October 10th, 2019
I’ll start, this week, with some simple facts about water….
Demand for water could outstrip supply by 2035 in parts of northern England.
London’s consumption apparently already outstrips supply in dry years, and the water companies that serve the capital are located in areas classified as seriously water stressed.
Now a report, for the think-tank IPPR North, warns that, despite its usual abundance of water, the north could also become water stressed.
Of course there’s an element of water companies not managing leakages successfully, but households and businesses also need to ‘do their bit’ to reduce water use.
We all know about how basic water is for human survival. But this is usually at such a distance from our own experience – Water Aid is for poor people in hot countries, isn’t it? At the community shop where I volunteer (in a very limited capacity…), the water was off for an hour the other day – this just meant cyclists had to provide water from their water bottles for our kettles, in order to get the coffee they wanted; and it was back on in time for me to do the washing up. We really don’t know how lucky we are.
And now the UK should be starting to face up to water shortages of our own (someone is bound to complain when it does happen… not ‘making the link’….).
Flood water is becoming more common, too – a dramatic newspaper photo of a car underwater in Birmingham, with a brave cyclist splashing past, was headlined ‘Weather turns autumnal’. No mention of climate change again, the remnants of Hurricane Lorenzo….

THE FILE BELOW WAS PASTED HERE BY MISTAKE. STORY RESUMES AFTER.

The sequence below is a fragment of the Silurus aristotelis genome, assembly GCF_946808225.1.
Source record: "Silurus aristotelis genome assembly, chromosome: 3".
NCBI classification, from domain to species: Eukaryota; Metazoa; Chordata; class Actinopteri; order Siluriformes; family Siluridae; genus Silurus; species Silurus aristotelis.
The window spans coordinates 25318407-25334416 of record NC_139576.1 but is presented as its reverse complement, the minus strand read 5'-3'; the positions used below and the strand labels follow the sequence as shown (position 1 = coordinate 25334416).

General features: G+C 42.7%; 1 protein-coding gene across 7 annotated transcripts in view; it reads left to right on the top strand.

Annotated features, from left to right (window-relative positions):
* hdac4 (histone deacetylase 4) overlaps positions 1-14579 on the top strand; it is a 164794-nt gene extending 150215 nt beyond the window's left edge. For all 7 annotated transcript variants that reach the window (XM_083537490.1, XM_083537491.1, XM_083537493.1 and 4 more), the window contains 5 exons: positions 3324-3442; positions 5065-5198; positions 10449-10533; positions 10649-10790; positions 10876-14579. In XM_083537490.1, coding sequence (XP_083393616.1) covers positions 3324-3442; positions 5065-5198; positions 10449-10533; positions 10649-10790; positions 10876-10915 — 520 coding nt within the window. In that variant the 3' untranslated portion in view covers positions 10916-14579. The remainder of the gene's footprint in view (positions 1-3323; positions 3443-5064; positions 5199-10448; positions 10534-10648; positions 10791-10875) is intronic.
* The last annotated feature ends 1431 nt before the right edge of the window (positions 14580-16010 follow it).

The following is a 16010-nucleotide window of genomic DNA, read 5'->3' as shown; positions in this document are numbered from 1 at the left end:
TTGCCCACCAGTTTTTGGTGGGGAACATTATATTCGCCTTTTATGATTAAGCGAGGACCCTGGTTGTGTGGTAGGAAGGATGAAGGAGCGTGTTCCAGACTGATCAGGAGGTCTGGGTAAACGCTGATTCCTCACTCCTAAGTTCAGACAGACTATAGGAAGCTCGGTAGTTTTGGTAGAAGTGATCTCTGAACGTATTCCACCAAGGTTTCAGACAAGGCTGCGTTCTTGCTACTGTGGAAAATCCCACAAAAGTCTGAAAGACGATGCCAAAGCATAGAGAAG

Finally on water, buying North Sea cod is no longer eco-friendly – it has lost its sustainability label from the Marine Stewardship Council.
Now, public transport – I’ve had a long email from the CEO office at Stagecoach (bus and coach operator). Steven Stewart is basically despairing about road congestion caused by too many cars on our roads, undermining the sustainability of bus services. This is of course not helped by huge cuts to public sector budgets (3,000 bus routes slashed in less than a decade), with central government actively encouraging car use by pursuing real terms cuts in fuel duty for nine years in a row. I’m trying to do my bit, using the twice a week rural bus service here!
What really needs to happen is petrol rationing, I think….
And vehicle fuel tax increases, with an extra charge on diesel, according to the think
-tank Bright Blue. A report calls for VAT on electric cars to be abolished (why was it charged in the first place – is it a luxury to drive a cleaner car?!).
And, this is interesting (I’ve just tried to appeal to people’s better natures, for ages…) – citizens should be able to report idling vehicles (and receive a share of fines levied!).
The report also suggests cutting the speed limit in all urban areas from 30mph to 20mph and allowing local authorities to profit from pollution-charging schemes to fund clean-air projects.